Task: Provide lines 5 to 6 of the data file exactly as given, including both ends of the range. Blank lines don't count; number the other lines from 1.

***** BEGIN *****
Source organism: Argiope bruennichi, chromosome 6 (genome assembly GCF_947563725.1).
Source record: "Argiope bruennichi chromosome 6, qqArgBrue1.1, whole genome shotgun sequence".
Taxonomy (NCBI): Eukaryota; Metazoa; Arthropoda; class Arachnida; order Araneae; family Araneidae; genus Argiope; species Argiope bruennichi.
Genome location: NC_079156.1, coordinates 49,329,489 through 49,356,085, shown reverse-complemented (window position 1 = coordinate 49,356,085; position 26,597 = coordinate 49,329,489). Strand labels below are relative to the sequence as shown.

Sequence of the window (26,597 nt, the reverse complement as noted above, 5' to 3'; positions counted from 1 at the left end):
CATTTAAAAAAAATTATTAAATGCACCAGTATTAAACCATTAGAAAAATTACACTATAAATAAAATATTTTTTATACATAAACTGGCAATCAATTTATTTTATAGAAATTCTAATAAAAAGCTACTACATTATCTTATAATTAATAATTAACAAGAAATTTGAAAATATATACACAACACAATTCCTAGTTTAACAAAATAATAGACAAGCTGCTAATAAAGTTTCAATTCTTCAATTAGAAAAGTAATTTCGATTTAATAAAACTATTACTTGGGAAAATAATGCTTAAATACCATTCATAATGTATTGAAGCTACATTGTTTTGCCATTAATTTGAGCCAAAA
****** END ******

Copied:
Sequence of the window (26,597 nt, the reverse complement as noted above, 5' to 3'; positions counted from 1 at the left end):
CATTTAAAAAAAATTATTAAATGCACCAGTATTAAACCATTAGAAAAATTACACTATAAATAAAATATTTTTTATACATAAACTGGCAATCAATTTATTTTATAGAAATTCTAATAAAAAGCTACTACATTATCTTATAATTAATAATTAACAAGAAATTTGAAAATATATACACAACACAATTCCTAGTTTAACAAAATAATAGACAAGCTGCTAATAAAGTTTCAATTCTTCAATTAGAAAAGTAATTTCGATTTAATAAAACTATTACTTGGGAAAATAATGCTTAAATACCATTCATAATGTATTGAAGCTACATTGTTTTGCCATTAATTTGAGCCAAAA